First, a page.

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Small Business Owners Guide to 401K

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Chris Bibey

As a small business owner, you might be thinking about the best way to save for your retirement, as well as your employees. Only half of all Americans are set to meet their retirement saving goals—the earlier you start planning, the better.

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There are several retirement options available, and it can be confusing to know which plan makes the most sense for you, and your business. Offering a 401(k) plan to your employees is a great thing to consider because it shows employees that you are invested in them, and in the long run can boost employee engagement. Below, you'll learn more about how to set up a 401(k), the different 401(k) plans that you can choose, and the benefits and drawbacks of each. 


401(k) Plan Options

The best 401(k) for small business is going to vary depending on the type of small business you have. Every plan is different and small business owners need to determine which plan fits their needs best. The plans covered in this guide are the traditional 401(k) plan, the individual 401(k) plan, the simple 401(k) plan, and the safe harbor 401(k) plan.

While there are different aspects of each plan, all 401(k) plans let participants make salary deductions to contribute to their 401(k) account.

Traditional 401(k) Plan

Traditional 401(k) plans are employer-sponsored which gives employees a variety of investment options. With the traditional 401(k) plan, the employer must decide whether to match your employee's contribution, contribute a percentage of income to each employee (a nonelective contribution) or to do both. With a traditional 401(k) plan come several administrative costs associated with it as well as testing requirements.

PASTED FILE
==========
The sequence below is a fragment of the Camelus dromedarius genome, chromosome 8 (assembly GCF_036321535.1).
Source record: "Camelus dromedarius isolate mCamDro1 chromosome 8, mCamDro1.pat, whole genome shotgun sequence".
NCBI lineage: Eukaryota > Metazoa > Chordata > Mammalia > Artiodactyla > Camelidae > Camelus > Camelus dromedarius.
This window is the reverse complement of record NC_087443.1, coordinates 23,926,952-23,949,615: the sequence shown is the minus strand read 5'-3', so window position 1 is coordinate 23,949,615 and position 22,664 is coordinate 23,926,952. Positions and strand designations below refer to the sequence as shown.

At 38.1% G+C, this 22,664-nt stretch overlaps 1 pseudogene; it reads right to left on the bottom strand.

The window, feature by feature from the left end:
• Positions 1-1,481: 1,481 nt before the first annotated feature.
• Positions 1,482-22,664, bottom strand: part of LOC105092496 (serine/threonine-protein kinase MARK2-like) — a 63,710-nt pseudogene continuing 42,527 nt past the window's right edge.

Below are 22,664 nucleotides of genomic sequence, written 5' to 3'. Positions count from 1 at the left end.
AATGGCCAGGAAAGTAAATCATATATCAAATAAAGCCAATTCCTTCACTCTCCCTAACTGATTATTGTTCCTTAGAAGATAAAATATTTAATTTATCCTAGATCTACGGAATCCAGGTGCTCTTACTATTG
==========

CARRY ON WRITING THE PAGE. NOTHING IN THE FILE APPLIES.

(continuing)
If flexibility is what you're looking for, this is the plan for you. The traditional 401(k) plans allows the small business owner to change the amount of employer contributions every year. For example, if business is slow one year then the small business owner can choose to decrease employee contributions to compensate.


Because traditional 401(k) plans are subject to rigorous testing, they tend to be more expensive due to increased administrative costs. If the plan is not kept compliant then the 401(k) is at risk of losing its tax-qualified status.

Individual 401(k) Plan

The individual 401(k) plans, also known as solo or self-employed, is similar to the traditional 401(k) plan. However, this plan is designed exclusively for sole proprietors or partners who do not have common-law employees.


As a small business owner, the benefits are numerous—individual 401(k) plans allow you to contribute retirement savings as an employer and an employee. This lets you contribute more towards your retirement savings than would be possible with another plan.


If you plan on hiring employees and growing your company, you will have to transition to another 401(k) plan. An additional drawback includes the responsibility of paperwork, which must be filed by the administrator of the plan.

Simple 401(k) Plan